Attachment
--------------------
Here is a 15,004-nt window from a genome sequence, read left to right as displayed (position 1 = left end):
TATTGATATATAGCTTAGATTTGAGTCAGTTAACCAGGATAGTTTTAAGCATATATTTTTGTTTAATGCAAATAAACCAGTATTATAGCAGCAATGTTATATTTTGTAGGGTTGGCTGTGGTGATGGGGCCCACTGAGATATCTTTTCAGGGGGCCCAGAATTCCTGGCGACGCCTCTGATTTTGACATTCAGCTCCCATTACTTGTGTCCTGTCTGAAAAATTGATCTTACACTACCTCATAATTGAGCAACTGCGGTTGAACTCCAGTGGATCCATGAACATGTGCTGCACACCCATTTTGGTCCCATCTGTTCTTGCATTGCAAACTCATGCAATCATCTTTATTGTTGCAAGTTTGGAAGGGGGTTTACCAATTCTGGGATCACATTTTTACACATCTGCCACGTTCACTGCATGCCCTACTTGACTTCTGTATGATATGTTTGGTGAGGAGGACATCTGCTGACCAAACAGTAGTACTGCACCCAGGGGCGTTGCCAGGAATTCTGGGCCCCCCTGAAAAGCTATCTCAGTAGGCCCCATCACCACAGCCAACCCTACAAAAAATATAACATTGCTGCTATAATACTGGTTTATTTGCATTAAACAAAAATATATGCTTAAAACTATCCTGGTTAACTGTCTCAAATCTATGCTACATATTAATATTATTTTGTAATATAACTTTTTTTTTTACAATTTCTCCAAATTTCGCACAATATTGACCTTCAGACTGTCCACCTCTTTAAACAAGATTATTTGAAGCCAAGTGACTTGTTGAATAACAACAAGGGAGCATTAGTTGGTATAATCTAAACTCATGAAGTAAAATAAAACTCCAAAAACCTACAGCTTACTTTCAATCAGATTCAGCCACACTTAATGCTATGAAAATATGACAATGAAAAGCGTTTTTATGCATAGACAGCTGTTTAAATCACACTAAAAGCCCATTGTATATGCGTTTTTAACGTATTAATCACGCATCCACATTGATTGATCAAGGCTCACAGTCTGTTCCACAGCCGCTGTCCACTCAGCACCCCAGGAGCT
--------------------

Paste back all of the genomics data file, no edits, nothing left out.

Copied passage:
Here is a 15,004-nt window from a genome sequence, read left to right as displayed (position 1 = left end):
TATTGATATATAGCTTAGATTTGAGTCAGTTAACCAGGATAGTTTTAAGCATATATTTTTGTTTAATGCAAATAAACCAGTATTATAGCAGCAATGTTATATTTTGTAGGGTTGGCTGTGGTGATGGGGCCCACTGAGATATCTTTTCAGGGGGCCCAGAATTCCTGGCGACGCCTCTGATTTTGACATTCAGCTCCCATTACTTGTGTCCTGTCTGAAAAATTGATCTTACACTACCTCATAATTGAGCAACTGCGGTTGAACTCCAGTGGATCCATGAACATGTGCTGCACACCCATTTTGGTCCCATCTGTTCTTGCATTGCAAACTCATGCAATCATCTTTATTGTTGCAAGTTTGGAAGGGGGTTTACCAATTCTGGGATCACATTTTTACACATCTGCCACGTTCACTGCATGCCCTACTTGACTTCTGTATGATATGTTTGGTGAGGAGGACATCTGCTGACCAAACAGTAGTACTGCACCCAGGGGCGTTGCCAGGAATTCTGGGCCCCCCTGAAAAGCTATCTCAGTAGGCCCCATCACCACAGCCAACCCTACAAAAAATATAACATTGCTGCTATAATACTGGTTTATTTGCATTAAACAAAAATATATGCTTAAAACTATCCTGGTTAACTGTCTCAAATCTATGCTACATATTAATATTATTTTGTAATATAACTTTTTTTTTTACAATTTCTCCAAATTTCGCACAATATTGACCTTCAGACTGTCCACCTCTTTAAACAAGATTATTTGAAGCCAAGTGACTTGTTGAATAACAACAAGGGAGCATTAGTTGGTATAATCTAAACTCATGAAGTAAAATAAAACTCCAAAAACCTACAGCTTACTTTCAATCAGATTCAGCCACACTTAATGCTATGAAAATATGACAATGAAAAGCGTTTTTATGCATAGACAGCTGTTTAAATCACACTAAAAGCCCATTGTATATGCGTTTTTAACGTATTAATCACGCATCCACATTGATTGATCAAGGCTCACAGTCTGTTCCACAGCCGCTGTCCACTCAGCACCCCAGGAGCT